China announces $120 billion investment in infrastructure... The boost to infrastructure spending is part of Beijing’s effort to stimulate the economy following months of harsh Covid lockdowns. Meanwhile, Beijing’s calls for faster implementation of growth-boosting policies have intensified with data showing China’s economy continued to decline in May.

Weekly export sales data delayed… Due to Monday’s holiday, export sales data for the week ended May 26 is delayed until Friday.

China soybean auctions continue... China will auction another 500,000 MT of imported soybeans from state-owned reserves on June 10. Beijing continues to hold the weekly auctions to help boost supplies for domestic users.

Strong futures rally firms up cash bids... More cash cattle traded at $135 in the Southern Plains on Wednesday, steady with prices the prior day. But the strong gains in cattle futures caused packers to bump bids a little in the northern market from earlier in the week. While this week’s average cash price is likely to soften, it won’t be as low as the initial trade in the Southern Plains suggested, as the northern market has been running stronger for a long time.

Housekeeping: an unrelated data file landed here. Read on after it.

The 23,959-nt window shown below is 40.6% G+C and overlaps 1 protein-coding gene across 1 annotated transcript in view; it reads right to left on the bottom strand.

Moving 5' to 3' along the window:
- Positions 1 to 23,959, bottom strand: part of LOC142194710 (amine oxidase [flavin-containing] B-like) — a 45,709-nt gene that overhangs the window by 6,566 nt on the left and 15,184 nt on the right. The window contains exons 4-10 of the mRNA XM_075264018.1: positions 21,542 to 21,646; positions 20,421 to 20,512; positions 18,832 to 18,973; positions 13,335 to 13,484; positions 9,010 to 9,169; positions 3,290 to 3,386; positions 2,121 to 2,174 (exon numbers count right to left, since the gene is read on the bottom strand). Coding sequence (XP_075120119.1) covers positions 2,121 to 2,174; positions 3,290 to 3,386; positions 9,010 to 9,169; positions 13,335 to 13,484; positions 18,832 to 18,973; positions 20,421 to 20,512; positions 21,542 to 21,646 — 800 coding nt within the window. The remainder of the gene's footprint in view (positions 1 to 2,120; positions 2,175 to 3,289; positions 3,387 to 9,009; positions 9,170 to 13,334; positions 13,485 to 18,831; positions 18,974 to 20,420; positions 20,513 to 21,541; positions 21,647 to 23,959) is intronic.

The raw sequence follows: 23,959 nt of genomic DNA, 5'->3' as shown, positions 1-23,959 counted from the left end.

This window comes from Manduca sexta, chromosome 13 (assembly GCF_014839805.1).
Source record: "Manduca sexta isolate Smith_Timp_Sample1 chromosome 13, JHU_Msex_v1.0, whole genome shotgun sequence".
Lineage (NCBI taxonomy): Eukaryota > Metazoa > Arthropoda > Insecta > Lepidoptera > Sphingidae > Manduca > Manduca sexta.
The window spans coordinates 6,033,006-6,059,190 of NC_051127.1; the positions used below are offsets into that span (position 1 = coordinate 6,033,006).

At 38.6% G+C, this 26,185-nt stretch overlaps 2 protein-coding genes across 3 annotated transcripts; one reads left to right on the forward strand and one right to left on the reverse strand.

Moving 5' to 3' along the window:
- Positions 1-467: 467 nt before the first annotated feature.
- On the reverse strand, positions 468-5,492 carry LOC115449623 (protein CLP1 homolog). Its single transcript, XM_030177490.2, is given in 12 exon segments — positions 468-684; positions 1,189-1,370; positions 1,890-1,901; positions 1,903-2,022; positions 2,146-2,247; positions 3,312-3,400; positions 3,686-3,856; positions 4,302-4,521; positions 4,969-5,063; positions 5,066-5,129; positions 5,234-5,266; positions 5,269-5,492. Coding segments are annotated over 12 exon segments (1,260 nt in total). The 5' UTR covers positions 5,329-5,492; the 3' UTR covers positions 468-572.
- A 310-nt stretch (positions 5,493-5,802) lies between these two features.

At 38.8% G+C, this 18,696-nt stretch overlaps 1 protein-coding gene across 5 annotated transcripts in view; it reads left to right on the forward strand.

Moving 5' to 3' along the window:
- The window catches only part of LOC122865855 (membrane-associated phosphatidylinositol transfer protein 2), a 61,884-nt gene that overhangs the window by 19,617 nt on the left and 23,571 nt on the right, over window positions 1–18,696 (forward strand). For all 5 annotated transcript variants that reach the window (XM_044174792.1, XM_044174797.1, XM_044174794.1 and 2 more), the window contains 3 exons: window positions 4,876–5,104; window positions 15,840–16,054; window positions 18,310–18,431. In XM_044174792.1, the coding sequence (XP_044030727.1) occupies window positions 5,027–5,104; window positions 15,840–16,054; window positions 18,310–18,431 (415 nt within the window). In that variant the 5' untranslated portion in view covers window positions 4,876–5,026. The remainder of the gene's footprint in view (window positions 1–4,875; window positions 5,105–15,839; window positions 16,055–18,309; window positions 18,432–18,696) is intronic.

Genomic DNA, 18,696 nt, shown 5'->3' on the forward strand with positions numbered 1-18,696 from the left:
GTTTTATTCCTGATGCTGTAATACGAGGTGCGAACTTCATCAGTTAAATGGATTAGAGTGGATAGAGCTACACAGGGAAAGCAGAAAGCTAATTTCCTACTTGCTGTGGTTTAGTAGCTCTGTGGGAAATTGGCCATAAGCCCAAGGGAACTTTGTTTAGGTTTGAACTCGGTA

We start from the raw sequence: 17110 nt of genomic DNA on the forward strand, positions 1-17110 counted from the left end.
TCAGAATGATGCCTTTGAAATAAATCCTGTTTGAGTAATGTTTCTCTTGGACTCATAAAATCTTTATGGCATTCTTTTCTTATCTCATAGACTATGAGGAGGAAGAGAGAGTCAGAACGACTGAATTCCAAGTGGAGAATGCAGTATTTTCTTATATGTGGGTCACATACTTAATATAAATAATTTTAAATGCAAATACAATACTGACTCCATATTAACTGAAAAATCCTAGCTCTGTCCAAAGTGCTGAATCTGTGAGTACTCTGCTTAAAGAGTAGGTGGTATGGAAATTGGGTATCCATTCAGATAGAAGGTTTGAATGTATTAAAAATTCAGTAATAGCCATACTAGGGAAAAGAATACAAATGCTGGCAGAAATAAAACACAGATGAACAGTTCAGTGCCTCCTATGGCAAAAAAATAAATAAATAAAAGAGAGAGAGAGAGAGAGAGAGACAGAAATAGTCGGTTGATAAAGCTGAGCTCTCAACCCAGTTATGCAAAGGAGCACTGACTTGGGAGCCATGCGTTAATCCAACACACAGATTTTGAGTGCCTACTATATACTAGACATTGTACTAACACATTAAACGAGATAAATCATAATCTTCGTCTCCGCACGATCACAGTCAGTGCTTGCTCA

String of cash index strength ends... The CME lean hog index is down 24 cents today (as of May 31) to $104.91, breaking a nearly two-week string of gains. June hog futures finished yesterday nearly $5 above the cash index, while the July contract held a roughly $7.50 premium and August hogs ended around $4 above cash. Traders may wait on the cash index to firm again before extending those premiums.

Overnight demand news... Egypt bought 465,000 MT of wheat, including 175,000 MT from Russia, 240,000 MT from Romania and 50,000 MT from Bulgaria. Algeria purchased around 90,000 MT of milling wheat from an unspecified origin.

See ‘Policy Updates’ for late-breaking morning news updates... For updates to items in “First Thing Today” or any late-breaking morning news stories, check “Policy Updates” on

Today’s reports